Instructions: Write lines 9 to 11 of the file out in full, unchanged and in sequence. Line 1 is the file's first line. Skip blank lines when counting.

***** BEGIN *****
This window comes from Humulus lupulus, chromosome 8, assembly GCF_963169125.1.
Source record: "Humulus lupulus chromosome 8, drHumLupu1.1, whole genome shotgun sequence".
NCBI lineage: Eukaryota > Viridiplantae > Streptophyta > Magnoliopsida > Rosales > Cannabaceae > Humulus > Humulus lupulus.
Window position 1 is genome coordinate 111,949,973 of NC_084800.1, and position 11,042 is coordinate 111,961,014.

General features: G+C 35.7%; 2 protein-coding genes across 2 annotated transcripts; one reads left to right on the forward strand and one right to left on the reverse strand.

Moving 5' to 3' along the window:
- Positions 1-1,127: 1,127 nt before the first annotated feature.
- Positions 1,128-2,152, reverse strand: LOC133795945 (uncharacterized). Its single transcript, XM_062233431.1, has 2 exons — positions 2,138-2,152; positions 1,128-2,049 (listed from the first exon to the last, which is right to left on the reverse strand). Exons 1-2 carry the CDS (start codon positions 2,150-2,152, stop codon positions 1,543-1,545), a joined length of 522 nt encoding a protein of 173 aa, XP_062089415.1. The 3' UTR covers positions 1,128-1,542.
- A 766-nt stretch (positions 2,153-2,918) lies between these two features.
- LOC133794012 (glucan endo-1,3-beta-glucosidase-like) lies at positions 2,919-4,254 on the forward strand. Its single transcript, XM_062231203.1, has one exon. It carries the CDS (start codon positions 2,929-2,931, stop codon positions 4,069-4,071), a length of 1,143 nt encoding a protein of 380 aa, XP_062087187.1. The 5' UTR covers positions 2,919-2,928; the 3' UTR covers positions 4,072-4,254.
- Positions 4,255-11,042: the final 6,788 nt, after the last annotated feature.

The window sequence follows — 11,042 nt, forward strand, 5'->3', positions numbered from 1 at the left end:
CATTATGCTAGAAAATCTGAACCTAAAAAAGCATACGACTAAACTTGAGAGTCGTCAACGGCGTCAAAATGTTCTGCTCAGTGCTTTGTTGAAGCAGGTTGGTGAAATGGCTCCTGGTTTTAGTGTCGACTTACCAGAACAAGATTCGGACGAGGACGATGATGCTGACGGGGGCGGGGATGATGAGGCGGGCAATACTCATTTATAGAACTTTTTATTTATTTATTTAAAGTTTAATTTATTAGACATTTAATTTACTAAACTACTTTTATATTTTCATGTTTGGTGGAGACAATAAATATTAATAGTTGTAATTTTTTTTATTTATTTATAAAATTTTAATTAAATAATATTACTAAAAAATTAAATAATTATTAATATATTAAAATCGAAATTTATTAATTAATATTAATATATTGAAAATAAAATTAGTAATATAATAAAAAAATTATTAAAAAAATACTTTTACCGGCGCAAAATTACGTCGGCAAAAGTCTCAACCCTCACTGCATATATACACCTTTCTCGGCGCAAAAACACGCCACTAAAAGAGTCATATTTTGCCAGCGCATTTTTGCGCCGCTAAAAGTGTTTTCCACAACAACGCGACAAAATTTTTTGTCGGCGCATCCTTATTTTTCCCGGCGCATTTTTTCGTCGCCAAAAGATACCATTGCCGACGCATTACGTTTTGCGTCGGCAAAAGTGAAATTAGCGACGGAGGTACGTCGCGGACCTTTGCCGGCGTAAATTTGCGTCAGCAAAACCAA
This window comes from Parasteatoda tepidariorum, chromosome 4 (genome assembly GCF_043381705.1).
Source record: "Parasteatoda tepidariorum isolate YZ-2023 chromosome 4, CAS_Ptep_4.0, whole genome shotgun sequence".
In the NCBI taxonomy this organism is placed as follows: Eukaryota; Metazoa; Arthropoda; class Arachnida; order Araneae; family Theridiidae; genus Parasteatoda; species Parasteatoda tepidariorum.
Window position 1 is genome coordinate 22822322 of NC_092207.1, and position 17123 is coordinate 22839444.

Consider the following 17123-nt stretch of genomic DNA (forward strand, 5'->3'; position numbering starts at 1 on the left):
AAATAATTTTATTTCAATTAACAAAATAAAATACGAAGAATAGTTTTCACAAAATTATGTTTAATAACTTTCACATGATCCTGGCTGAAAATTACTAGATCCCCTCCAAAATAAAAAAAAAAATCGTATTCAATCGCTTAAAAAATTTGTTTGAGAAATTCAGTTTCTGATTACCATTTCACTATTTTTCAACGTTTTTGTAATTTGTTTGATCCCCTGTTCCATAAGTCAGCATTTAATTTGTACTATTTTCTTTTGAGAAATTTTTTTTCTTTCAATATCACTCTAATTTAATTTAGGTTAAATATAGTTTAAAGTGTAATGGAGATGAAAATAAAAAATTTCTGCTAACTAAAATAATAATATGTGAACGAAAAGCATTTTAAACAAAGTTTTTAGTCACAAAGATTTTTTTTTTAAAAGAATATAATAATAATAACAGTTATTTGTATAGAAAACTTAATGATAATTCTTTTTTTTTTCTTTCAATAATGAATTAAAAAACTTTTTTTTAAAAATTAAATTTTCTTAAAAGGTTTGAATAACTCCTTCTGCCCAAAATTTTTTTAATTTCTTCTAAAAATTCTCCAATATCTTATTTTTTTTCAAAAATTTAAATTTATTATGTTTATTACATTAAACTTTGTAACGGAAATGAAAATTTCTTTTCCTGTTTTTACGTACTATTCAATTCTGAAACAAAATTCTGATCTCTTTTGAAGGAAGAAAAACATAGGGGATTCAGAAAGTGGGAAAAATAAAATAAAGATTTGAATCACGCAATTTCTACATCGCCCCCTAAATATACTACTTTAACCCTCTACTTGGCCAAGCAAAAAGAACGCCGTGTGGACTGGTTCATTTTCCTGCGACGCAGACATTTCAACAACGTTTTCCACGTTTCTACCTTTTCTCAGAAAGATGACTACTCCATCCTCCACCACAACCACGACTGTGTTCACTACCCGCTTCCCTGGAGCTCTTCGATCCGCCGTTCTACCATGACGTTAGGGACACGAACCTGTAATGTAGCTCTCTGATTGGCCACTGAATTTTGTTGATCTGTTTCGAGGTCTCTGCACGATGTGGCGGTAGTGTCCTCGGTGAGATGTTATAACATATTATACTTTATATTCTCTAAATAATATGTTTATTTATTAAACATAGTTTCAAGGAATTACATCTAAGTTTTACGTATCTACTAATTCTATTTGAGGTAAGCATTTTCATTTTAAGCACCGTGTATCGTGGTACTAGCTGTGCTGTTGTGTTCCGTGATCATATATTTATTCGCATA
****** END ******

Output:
- A 766-nt stretch (positions 2,153-2,918) lies between these two features.
- LOC133794012 (glucan endo-1,3-beta-glucosidase-like) lies at positions 2,919-4,254 on the forward strand. Its single transcript, XM_062231203.1, has one exon. It carries the CDS (start codon positions 2,929-2,931, stop codon positions 4,069-4,071), a length of 1,143 nt encoding a protein of 380 aa, XP_062087187.1. The 5' UTR covers positions 2,919-2,928; the 3' UTR covers positions 4,072-4,254.
- Positions 4,255-11,042: the final 6,788 nt, after the last annotated feature.